Last year, in the wake of the Indiana Court of Appeals’ opinions in Deutsche Bank v. Mark Dill Plumbing, I described in four separate posts on April 17, April 24, May 4 and July 20, 2009 what happens if your title company or your foreclosure lawyer misses a junior lien in the lawsuit to enforce your mortgage. Deutsche Bank did not definitively answer the question raised in my April 24th post, namely what happens if the foreclosing lender conveys the property before clearing title. The federal court decision in Brightwell v. United States of America, 805 F.Supp. 1464 (S.D. Ind. 1992) dealt with that very issue, but not until the 2010 decision in Citizens State Bank of New Castle v. Countrywide Home Loans, 922 N.E.2d 655 (Ind. Ct. App. 2010) (.pdf) did Indiana formally adopted the Brightwell analysis.
Order of events. Here’s what happened in Citizens State Bank:
04/27/05: Lender obtained mortgage.
06/09/06: Money judgment entered against owners; Judgment Creditor perfected judgment lien on property.
08/28/06: Lender filed complaint to foreclose mortgage but did not name Judgment Creditor in action.
10/30/06: Lender obtained foreclosure judgment without terminating Judgment Creditor’s lien.
02/22/07: Lender obtained title to property at sheriff’s sale.
03/15/07: Lender recorded sheriff’s deed.
05/03/07: Lender transferred title to property to Federal National Mortgage Association (FNMA).
10/02/07: Upon learning of prior judgment lien, Lender filed complaint against Judgment Creditor for strict foreclosure.
Initially, no merger. Citing to and following Deutsche Bank, the Court in Citizens State Bank concluded that Lender’s mortgage lien and title to the property did not merge when Lender acquired the property through the sheriff’s sale. At that point, Lender’s mortgage lien had been preserved. Unlike Deutsche Bank, however, Lender took the additional step, before clearing title, of transferring the property to FNMA, a third party.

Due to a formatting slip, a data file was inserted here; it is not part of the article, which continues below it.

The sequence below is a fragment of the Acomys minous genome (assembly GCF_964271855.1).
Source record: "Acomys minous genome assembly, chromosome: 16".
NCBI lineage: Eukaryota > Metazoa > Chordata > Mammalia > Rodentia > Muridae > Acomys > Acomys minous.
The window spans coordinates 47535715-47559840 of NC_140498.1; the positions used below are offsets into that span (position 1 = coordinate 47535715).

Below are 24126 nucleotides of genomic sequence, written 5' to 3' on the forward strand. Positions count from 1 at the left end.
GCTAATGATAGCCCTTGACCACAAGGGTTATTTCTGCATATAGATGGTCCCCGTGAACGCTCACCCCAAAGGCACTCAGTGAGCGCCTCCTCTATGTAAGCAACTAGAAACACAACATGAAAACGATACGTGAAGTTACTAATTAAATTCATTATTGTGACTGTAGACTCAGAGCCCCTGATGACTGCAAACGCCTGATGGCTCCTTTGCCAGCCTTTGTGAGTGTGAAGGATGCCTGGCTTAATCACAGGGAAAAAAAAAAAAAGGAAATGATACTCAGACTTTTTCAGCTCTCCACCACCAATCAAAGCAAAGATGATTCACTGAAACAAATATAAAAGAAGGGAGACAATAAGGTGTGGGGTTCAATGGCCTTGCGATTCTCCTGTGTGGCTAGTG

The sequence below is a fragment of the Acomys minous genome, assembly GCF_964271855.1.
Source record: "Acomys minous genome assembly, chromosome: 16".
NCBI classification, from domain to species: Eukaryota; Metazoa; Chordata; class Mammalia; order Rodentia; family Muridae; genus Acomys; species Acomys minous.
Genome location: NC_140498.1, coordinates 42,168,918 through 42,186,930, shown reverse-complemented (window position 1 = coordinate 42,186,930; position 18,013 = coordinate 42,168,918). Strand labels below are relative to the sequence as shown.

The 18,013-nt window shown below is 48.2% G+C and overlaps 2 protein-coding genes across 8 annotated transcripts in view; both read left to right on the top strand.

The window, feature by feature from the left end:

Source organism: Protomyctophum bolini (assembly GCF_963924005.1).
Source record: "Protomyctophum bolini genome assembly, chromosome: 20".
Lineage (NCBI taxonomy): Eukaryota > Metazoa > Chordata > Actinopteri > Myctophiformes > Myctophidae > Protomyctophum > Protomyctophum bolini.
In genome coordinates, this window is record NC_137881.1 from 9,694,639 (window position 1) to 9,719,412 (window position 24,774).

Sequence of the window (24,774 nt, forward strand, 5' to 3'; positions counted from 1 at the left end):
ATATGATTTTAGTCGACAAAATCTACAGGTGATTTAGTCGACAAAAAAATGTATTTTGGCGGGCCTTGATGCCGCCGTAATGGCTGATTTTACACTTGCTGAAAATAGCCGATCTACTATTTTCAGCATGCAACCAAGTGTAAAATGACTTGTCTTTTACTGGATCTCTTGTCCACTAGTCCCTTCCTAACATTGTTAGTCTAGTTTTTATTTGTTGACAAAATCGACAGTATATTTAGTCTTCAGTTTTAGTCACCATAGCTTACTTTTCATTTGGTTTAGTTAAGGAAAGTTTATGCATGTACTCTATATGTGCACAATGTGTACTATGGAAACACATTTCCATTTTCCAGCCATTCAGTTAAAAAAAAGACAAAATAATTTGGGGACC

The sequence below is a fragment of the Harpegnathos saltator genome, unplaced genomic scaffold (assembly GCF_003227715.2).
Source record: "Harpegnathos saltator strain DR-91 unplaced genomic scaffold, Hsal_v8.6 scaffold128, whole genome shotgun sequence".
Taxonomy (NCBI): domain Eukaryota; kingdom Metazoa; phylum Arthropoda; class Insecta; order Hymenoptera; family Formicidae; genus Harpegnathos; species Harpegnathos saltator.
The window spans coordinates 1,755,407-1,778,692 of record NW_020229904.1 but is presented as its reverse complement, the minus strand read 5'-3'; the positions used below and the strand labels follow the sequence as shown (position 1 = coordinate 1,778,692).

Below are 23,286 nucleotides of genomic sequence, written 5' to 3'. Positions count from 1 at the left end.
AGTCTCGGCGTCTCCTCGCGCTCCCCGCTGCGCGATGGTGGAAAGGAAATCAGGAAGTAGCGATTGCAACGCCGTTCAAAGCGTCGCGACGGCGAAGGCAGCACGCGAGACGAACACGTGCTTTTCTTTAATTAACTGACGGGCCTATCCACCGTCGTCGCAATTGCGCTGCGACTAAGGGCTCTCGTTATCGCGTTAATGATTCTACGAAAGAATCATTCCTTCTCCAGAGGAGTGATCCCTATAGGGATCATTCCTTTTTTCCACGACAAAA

Applying Brightwell. Indiana’s anti-merger rule benefits only the foreclosing mortgagee:
By transferring the property to FNMA, [Lender] has already had “first crack” at a full recovery ahead of any junior lien holders . . . and the purpose of the anti-merger rule has been satisfied. After the transfer to FNMA, [Lender] no longer had any interest in the property to protect, and there was no basis for its mortgage-assertion right to pass to FNMA.
The Court declared that Lender’s right to assert the mortgage against the Judgment Creditor was extinguished upon subsequent transfer of the property to FNMA. As such, the third party, FNMA, took the property subject to the valid judgment lien.
Message. The Court, in footnote 4, echoed a theme from all of my 2009 posts on Deutsche Bank regarding the importance of obtaining appropriate title work before, during and after the foreclosure process:
We feel compelled to state the obvious. All of this could have been avoided had [Lender] conducted a thorough title search of the property prior to the original foreclosure or had FNMA done the same prior to purchasing the property from [Lender], as such searches surely would have revealed [Judgment Creditor’s] properly recorded judgment lien. While [Lender] and FNMA fancy these mistakes as “technicalities,” they are significant when applying principles of equity.
NOTE: On June 29, 2011, the Indiana Supreme Court issued its opinion on transfer in Citizens State Bank. Accordingly, please refer to my October 7, 2011 post.